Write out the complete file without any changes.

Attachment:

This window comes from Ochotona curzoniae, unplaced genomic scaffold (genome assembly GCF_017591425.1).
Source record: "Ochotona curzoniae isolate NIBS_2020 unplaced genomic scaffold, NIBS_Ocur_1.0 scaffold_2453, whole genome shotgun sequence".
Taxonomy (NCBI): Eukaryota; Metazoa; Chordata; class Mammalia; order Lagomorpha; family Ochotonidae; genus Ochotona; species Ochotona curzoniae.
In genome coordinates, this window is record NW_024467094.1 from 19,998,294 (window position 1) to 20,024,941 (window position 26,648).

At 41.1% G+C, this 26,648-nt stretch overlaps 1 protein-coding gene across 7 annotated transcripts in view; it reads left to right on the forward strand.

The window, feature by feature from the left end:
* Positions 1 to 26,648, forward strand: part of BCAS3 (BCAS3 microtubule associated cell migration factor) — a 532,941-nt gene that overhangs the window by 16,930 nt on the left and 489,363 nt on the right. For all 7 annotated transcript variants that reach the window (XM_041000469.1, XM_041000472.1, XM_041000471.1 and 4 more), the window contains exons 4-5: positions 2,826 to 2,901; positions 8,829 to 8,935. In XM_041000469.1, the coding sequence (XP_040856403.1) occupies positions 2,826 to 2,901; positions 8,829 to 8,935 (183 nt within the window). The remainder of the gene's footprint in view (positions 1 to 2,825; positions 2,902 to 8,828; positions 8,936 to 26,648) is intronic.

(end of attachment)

This window comes from Ochotona curzoniae, unplaced genomic scaffold (genome assembly GCF_017591425.1).
Source record: "Ochotona curzoniae isolate NIBS_2020 unplaced genomic scaffold, NIBS_Ocur_1.0 scaffold_2453, whole genome shotgun sequence".
Taxonomy (NCBI): Eukaryota; Metazoa; Chordata; class Mammalia; order Lagomorpha; family Ochotonidae; genus Ochotona; species Ochotona curzoniae.
In genome coordinates, this window is record NW_024467094.1 from 19,998,294 (window position 1) to 20,024,941 (window position 26,648).

At 41.1% G+C, this 26,648-nt stretch overlaps 1 protein-coding gene across 7 annotated transcripts in view; it reads left to right on the forward strand.

The window, feature by feature from the left end:
* Positions 1 to 26,648, forward strand: part of BCAS3 (BCAS3 microtubule associated cell migration factor) — a 532,941-nt gene that overhangs the window by 16,930 nt on the left and 489,363 nt on the right. For all 7 annotated transcript variants that reach the window (XM_041000469.1, XM_041000472.1, XM_041000471.1 and 4 more), the window contains exons 4-5: positions 2,826 to 2,901; positions 8,829 to 8,935. In XM_041000469.1, the coding sequence (XP_040856403.1) occupies positions 2,826 to 2,901; positions 8,829 to 8,935 (183 nt within the window). The remainder of the gene's footprint in view (positions 1 to 2,825; positions 2,902 to 8,828; positions 8,936 to 26,648) is intronic.